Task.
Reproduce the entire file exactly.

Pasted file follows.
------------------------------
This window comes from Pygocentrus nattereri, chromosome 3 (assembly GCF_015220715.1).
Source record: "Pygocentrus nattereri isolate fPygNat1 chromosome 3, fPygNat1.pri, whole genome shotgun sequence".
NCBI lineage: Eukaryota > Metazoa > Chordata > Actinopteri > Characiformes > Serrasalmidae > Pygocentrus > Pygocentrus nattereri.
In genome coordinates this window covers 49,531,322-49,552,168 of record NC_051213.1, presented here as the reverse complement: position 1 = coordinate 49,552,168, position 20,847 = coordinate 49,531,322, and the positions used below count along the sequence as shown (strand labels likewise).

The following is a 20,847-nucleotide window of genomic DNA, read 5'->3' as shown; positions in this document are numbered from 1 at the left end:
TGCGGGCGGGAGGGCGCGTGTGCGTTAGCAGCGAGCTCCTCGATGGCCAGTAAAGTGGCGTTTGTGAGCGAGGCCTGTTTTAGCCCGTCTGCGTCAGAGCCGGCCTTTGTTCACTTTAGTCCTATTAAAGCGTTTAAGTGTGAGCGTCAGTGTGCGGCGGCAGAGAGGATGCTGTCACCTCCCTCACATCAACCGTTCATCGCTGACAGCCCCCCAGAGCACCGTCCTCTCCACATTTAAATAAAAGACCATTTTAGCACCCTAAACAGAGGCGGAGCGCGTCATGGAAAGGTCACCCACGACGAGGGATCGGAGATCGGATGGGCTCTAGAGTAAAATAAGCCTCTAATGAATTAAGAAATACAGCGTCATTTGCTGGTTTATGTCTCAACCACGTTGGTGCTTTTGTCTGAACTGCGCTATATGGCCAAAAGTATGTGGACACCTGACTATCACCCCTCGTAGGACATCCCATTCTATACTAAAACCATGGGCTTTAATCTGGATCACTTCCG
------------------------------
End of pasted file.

This window comes from Pygocentrus nattereri, chromosome 3 (assembly GCF_015220715.1).
Source record: "Pygocentrus nattereri isolate fPygNat1 chromosome 3, fPygNat1.pri, whole genome shotgun sequence".
NCBI lineage: Eukaryota > Metazoa > Chordata > Actinopteri > Characiformes > Serrasalmidae > Pygocentrus > Pygocentrus nattereri.
In genome coordinates this window covers 49,531,322-49,552,168 of record NC_051213.1, presented here as the reverse complement: position 1 = coordinate 49,552,168, position 20,847 = coordinate 49,531,322, and the positions used below count along the sequence as shown (strand labels likewise).

The following is a 20,847-nucleotide window of genomic DNA, read 5'->3' as shown; positions in this document are numbered from 1 at the left end:
TGCGGGCGGGAGGGCGCGTGTGCGTTAGCAGCGAGCTCCTCGATGGCCAGTAAAGTGGCGTTTGTGAGCGAGGCCTGTTTTAGCCCGTCTGCGTCAGAGCCGGCCTTTGTTCACTTTAGTCCTATTAAAGCGTTTAAGTGTGAGCGTCAGTGTGCGGCGGCAGAGAGGATGCTGTCACCTCCCTCACATCAACCGTTCATCGCTGACAGCCCCCCAGAGCACCGTCCTCTCCACATTTAAATAAAAGACCATTTTAGCACCCTAAACAGAGGCGGAGCGCGTCATGGAAAGGTCACCCACGACGAGGGATCGGAGATCGGATGGGCTCTAGAGTAAAATAAGCCTCTAATGAATTAAGAAATACAGCGTCATTTGCTGGTTTATGTCTCAACCACGTTGGTGCTTTTGTCTGAACTGCGCTATATGGCCAAAAGTATGTGGACACCTGACTATCACCCCTCGTAGGACATCCCATTCTATACTAAAACCATGGGCTTTAATCTGGATCACTTCCG